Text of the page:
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Josh Bergeron: Pandemic-induced lesson in being healthy

For at least one person in Salisbury, the loosening of state mandates that allowed gyms to reopen came with a painful lesson in moderation.

That one person is me.

On Sept. 4, after months of being officially not allowed to open to the general public, state mandates loosened to allow gyms to welcome all patrons back into their facilities starting at 5 p.m. I, like others, could have opted to return to the gym early, as some had reopened under an exception. That exception allowed gyms to reopen for people who had a doctor’s recommendation.

And, as many gym owners and patrons reasoned, all doctors recommend regular exercise. So, it wasn’t hard to find instances where doctors notes were provided. But needing to protect against COVID-19 spread and instill confidence in customers, all gyms have been forced to adopt new cleaning, mask-wearing and distancing rules.

Years ago, I signed up for Planet Fitness because of its low cost and 24-hour operating schedule, which seems made for newspaper journalists. After wrapping up the newspaper late at night, a gym session is easier when you know that you don’t have to finish up before closing. More than once, editing a story or page has occurred on an exercise bike or elliptical.

Far from the picture of health, I tried during the pandemic-induced closure to stay semi-active via long walks or hikes, with some of the best local options being a trail adjacent to Dan Nicholas Park, the ecological preserve next to Catawba College’s campus and Lake Norman State Park. Kannapolis is another good option. It has created a program called Loop the Loop, which has routes up to 3 miles.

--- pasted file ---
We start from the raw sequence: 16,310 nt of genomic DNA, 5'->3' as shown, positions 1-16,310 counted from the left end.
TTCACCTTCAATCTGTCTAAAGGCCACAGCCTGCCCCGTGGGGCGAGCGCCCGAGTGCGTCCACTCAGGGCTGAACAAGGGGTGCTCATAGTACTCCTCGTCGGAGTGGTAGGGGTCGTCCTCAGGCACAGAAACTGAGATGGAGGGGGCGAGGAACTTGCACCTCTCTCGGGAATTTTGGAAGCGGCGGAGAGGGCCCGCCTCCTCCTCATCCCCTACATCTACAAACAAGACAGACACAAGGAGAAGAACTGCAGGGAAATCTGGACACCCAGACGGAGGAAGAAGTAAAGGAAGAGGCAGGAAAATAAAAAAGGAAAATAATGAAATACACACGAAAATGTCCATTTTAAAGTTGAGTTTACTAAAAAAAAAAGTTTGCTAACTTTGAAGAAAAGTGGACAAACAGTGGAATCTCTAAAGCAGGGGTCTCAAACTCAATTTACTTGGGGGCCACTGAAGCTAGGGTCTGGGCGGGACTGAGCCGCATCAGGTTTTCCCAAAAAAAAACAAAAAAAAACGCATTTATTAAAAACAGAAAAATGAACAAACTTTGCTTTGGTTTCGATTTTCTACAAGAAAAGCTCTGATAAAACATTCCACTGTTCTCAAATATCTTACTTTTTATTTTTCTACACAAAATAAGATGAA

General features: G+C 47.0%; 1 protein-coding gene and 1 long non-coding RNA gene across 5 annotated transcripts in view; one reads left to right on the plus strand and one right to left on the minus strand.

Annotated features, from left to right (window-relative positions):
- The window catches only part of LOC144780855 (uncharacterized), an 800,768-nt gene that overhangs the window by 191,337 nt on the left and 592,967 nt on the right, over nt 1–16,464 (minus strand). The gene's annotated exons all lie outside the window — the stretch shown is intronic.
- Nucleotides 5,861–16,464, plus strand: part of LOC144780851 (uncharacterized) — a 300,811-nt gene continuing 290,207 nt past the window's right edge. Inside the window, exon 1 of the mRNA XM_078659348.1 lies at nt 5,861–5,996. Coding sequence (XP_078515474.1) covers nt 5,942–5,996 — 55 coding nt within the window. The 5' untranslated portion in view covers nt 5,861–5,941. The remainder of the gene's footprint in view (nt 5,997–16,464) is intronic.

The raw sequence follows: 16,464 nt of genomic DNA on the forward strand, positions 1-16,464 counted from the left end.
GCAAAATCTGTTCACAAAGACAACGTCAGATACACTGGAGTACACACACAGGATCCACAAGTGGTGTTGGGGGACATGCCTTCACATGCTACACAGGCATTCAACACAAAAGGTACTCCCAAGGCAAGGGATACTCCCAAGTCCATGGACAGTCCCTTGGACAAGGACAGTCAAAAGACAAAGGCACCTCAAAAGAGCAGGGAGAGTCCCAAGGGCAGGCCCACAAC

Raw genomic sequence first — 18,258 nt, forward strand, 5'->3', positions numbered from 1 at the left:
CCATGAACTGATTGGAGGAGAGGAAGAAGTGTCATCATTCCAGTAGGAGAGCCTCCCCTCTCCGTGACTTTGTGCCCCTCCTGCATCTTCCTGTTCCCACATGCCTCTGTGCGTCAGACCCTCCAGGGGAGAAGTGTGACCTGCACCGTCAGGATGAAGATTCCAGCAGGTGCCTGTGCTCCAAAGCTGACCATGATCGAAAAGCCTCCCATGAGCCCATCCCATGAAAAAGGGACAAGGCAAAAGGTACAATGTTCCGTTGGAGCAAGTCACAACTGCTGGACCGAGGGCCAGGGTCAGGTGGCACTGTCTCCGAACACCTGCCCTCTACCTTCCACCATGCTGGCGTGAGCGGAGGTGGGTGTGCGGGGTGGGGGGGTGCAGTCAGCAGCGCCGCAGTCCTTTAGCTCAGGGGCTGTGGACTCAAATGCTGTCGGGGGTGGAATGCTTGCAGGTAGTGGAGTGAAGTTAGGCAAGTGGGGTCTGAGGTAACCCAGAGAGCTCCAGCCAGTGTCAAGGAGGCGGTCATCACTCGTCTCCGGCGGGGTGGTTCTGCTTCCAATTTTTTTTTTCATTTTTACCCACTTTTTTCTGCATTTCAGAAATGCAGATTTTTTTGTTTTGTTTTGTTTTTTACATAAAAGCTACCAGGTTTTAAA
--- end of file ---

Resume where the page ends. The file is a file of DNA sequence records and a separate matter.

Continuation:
But walking long distances leaves a lot out compared to the gym. And I could come up with an endless list of excuses for why I didn’t buy a mat and exercise indoors.

When I finally returned to the gym last week, it was an entirely different experience than pre-pandemic. Machines are spaced further apart and patrons are usually asked via signs at the door to wear masks. I’m still not exactly sure what the mask-wearing protocol is supposed to be inside of the gym, but I’ve decided it’s best to wear it whenever I’m not actively exercising. Planet Fitness has always asked its patrons to clean machines after they use them, but that seems like an even wiser request now.

My mistake in returning to the gym was thinking that I could still do a similar amount of weight and repetitions as pre-pandemic. Not so. For all those out there contemplating a return to their gym of choice, take it slow to start. A light weight-lifting workout is better than none at all, and it’s much better than being too sore to straighten your arms for several days.

For a while anyway, it was harder than usual to pick things up. I couldn’t bend my elbows much more than 90 degrees or so. It was both frustrating and painful. My workout was Sunday and on Thursday, I finally felt about normal.

With gyms back open, maybe I’m one of many who hopes to put workouts together with pandemic-created cooking skills, eat less fast food, finally follow commonsense advice about being healthy.

It’s important to be stay healthy by avoiding contracting COVID-19, but it’s even more critical to stay healthy by eating well, exercising regularly and ensuring that being overweight isn’t a factor that heightens chances for a severe case of the virus or another illness. That’s advice that lots of folks know already, but it’s more relevant than ever now.

Josh Bergeron is editor of the Salisbury Post.

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